Montana legislature hits half-way mark
for Tri-State Livestock News
The Montana session has been underway since the beginning of January and last week we crossed the halfway mark. With a new governor and many new faces I am glad to report the session is going very smoothly. Agriculture, the main economic driver of the state, is also faring well so far.
Montana has a business equipment tax, this archaic tax is a perpetual sales tax on business equipment, including combines, tractors, etc. This legislative session we are proposing lowering the tax for everyone and eliminating it for around 14,000 businesses, that bill has passed the house on second reading. We have also passed a bill to lower property taxes, lowering the 95 mills that the state collects, this will lower every farmers’ and ranchers’ property tax bill without effecting local governments.
Another hot button issue is free ranging buffalo. As many in the ag industry can agree on, free ranging buffalo would be very detrimental to current ag practices and very destructive to private property. So a slew of bills have come up to control this effort, one of my personal favorites and one that has passed the house, is a bill that would give county commissioners more authority to stop the movement of free ranging bison into their counties. I feel it’s very import to have the locally elected officials involved and in the process.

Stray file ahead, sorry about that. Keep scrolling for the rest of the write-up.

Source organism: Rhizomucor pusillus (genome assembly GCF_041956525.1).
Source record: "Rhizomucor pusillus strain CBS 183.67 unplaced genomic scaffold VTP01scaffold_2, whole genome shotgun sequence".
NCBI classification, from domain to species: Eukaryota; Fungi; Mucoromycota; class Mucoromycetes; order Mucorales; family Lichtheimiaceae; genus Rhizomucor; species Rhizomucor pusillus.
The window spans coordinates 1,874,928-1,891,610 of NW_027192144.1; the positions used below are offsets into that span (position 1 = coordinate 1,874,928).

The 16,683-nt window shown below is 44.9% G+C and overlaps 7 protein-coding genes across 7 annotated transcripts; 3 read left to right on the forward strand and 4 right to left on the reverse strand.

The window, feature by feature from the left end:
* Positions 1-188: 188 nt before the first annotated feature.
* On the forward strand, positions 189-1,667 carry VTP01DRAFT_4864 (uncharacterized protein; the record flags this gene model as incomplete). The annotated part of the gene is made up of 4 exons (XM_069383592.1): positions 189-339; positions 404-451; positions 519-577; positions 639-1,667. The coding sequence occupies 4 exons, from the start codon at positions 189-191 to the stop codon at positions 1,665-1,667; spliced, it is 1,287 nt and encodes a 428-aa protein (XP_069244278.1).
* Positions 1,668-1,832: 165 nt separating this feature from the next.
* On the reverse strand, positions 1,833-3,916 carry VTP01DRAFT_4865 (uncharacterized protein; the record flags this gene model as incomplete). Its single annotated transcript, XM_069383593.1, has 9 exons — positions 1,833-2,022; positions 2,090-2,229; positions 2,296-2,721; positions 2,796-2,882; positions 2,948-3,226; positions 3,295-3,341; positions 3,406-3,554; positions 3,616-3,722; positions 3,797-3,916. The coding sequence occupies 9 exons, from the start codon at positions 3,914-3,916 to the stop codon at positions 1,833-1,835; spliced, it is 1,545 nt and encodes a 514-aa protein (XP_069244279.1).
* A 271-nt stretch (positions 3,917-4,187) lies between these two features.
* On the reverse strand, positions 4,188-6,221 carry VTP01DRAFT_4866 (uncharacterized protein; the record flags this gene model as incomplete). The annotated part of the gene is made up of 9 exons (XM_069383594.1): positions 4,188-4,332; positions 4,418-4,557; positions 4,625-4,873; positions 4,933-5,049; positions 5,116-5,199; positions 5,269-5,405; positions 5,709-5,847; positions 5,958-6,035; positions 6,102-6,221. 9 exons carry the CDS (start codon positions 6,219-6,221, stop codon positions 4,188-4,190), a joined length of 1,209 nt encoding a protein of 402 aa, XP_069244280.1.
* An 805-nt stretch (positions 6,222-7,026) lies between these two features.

A bill that we just heard last week in Ag committee would make it legal to sell raw milk person to person, currently selling raw milk is illegal in Montana. I am supporting this bill as I believe it’s about personal freedom. If you would like to buy and drink raw milk and assume the risk, you should have every right to do so.
Eminent Domain is another issue we have addressed this session, HB 417 which I cosponsored, will give the landowners more chips on the table when it comes to a condemnation proceeding. A bill has also passed in the senate that would repeal the eminent domain law passed last session, that bill could be seen as adding more entities that could condemn land. I think it’s important that it’s repealed.
Overall, I look forward to finishing the session strong and have hopes that our new governor will sign these laws into place and stand up for Montana Agriculture.
Representative Lee Randall
Chairman House Agriculture